George leaned back in his chair and blew a perfect smoke circle.  “Are you going to tell me I’m wrong?”

“Of course not.  But tact has never been one of your strong points.”

“Eh.  People don’t live long enough for tact.”

“Yes yes, I know.  All things must pass, except you, of course.’

“Just cause I don’t die doesn’t mean that I don’t experience death.  I’ve learned to walk away from my friends, my wife, my children; everything that I’ve grown to love and cherish.  I voluntarily walk away from it.  Throw away one life completely, start another.  T’ain’t easy, my friend.”

“Okay, I’ll give you that.  And to answer your question, yeah, I do want one final hit song.  Something that will remind people that I was an artist, you know.”

“Yeah, I know.  And you’ve kept my secret, so I do owe you a bit of something.”

Paul guafawed.  “It’s not like anyone would believe me, anyway.  ‘Yeah, that George Harrison.  Not his real name you know?  He’s been alive for seven hundred years and used to be Mozart and a lot of other famous people.’  I’ve no particular interest in being considered any more eccentric than I already am.”

“Okay, so you’re not dumb, either.  In this world, I still think that deserves a bit of a reward.”

“I’m not turning it down, you know.  I’ve never turned down what you’ve offered.  I owe you everything, man.  You were everything behind the Beatles, and you let me and John take all the credit.”

“Well, you turned into a passable artist yourself.  And John, well, he had genius in him, he did.”

“And Ringo had his name.”  Paul laughed.   “He never guessed it was you.”

“Well, he didn’t need to know, did he?  Would you like a smoke for old times sake.”

Paul smiled and reached out for the proffered cigarette.  “Why not.  It’s not like it’s going to shorten my life too much now.”

Paul took the cigarette, lit it, and took a long, slow, savoring drag.

“So, when are you planning to come out again?  You can’t stay buried in the place forever.”

“Well, I probably could, but I’ll give it another ten years or so.  Maybe.  Not so sure it’ll be possible, actually.”

“What do you mean?”

“Well, science is making things a lot harder than it used to be.  Everyone is so well tracked these days.  Just walking into the world at 15 years of age or so isn’t as likely to go unnoticed as it would in years past.”

“Hmmm.  I suppose not.  Haven’t really thought about that.”

“I might be able to pull it off once more, if I’m ‘born’ in an obscure enough place.  This would be the last time, though.”

“What?  One more life to live?  You can’t do that, George.  I mean, can you?”

“I may not have a choice.  With luck, they’ll eventually find a cure for death.  Then I’ll never need to hide again.”

“Yeah, well, that’ll be too late for me, won’t it?”

“You could always have your body frozen, you know.”

Paul laughed.  “Not bloody likely.  I’m trying to be remembered as a songwriter.  An artist.  Not as some bloody fruitjob   Let me be buried with dignity rather than have myself turned in to a frozen lolly.”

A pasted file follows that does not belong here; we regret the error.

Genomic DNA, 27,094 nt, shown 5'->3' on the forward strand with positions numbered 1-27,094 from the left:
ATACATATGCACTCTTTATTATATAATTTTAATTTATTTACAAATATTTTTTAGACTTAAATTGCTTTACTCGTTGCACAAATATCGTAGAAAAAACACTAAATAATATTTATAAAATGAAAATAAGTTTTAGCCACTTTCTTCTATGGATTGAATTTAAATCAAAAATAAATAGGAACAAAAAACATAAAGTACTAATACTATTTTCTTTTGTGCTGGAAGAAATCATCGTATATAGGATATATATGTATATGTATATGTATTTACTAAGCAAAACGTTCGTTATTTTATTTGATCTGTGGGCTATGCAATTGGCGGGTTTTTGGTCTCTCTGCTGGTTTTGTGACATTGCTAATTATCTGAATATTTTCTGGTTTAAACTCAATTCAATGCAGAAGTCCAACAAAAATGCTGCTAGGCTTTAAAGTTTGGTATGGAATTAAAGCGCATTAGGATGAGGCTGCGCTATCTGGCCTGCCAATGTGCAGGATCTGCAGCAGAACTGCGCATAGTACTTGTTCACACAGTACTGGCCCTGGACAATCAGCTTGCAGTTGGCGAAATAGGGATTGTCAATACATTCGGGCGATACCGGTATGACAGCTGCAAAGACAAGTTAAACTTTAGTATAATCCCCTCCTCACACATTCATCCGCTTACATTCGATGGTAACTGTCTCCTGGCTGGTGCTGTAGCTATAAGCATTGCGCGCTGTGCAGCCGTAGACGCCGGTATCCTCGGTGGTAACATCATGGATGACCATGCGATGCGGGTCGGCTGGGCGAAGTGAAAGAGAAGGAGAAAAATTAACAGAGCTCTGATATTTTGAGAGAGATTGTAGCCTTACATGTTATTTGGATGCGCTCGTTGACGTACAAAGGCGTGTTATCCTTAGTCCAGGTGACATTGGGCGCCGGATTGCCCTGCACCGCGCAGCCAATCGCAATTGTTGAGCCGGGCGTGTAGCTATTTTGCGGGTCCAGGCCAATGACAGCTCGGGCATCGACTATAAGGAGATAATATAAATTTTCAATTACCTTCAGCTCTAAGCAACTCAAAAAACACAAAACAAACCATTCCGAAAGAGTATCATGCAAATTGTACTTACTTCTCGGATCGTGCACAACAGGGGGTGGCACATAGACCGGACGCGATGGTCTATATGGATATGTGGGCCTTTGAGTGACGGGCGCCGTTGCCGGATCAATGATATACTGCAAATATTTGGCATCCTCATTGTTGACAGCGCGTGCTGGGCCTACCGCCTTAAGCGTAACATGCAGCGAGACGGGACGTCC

“Hey, don’t sell it short, you know.  It might be your ticket to eternal life.”

“Not interested.  I’ve done enough in this one, thank you very much.”

George nodded his head, a trace of sadness in his expression.  Paul didn’t pick up on it.

“Well, anyway,” said George, “here’s your swansong.  I can give you the music.  It’s up to you to sell it.”

Paul read over the music, humming occasionally as he went along.  He bit his lip and shook his head.

“Wow!” was all he said.

“Yeah, well, it could be my swansong too you know.  Don’t screw it up.”

“I’ll make you proud, Georgie.”

The two of them looked at each other for a long moment.

“Well, I suppose that this may be the last time we see each other, mate,” said Paul.

“Another goodbye.  I’m far too used to them.  I hope the rest of your life turns out well.”

“Yeah.  And you, well, you I hope what ever is keeping you alive keeps working.”

“Do you?  I’d trade it away in a minute, you know, just to live a normal life.”

Paul paused.  “Well, I can’t help you there mate.  If you don’t know what’s keeping you alive I sure as hell don’t understand it.”

The two shook hands, grasping firmly.  George pulled a lever and the staircase re-appeared, as well as the exit to the surface.  Paul climbed the stairs into the approaching dusk.

He sighed as the floor closed behind him, and looked once again at the music in the dimming light of the setting sun.

It WAS good.  It managed to sound like something he may have written, but it carried so much more than that.

Paul recognized that this work was written less with his own demise in mind then it was written from the perspective of the passage of the man the world new as George Harrison from the world.  It was HIS goodbye, one that he could never have claimed to have written himself because he simply didn’t want that kind of expectation from people any more.  Whatever else happened, the world would never see anything of George Harrison any more.  Even the the person behind the man was apparently immortal, George himself had passed out of this life.  It felt more real this time even then it did with his faked death from brain cancer.

Whomever would emerge from that hole would not be George Harrison anymore.

He wondered briefly about the freezing himself comment.  It occurred to him that may George wanted him to try it, just so that he could have a chance to see someone consistent in his life from his past.  On those grounds, maybe he would consider it.

Paul carefully folded the music and put it in his pocket.  He would take George’s final message to the world.  Yes, he would pass it off as his own, but that was the way George wanted it…the way he had ALWAYS wanted it.

Paul McCartney bundled up his coat against a sudden cool breaze and hurried up the muddy road.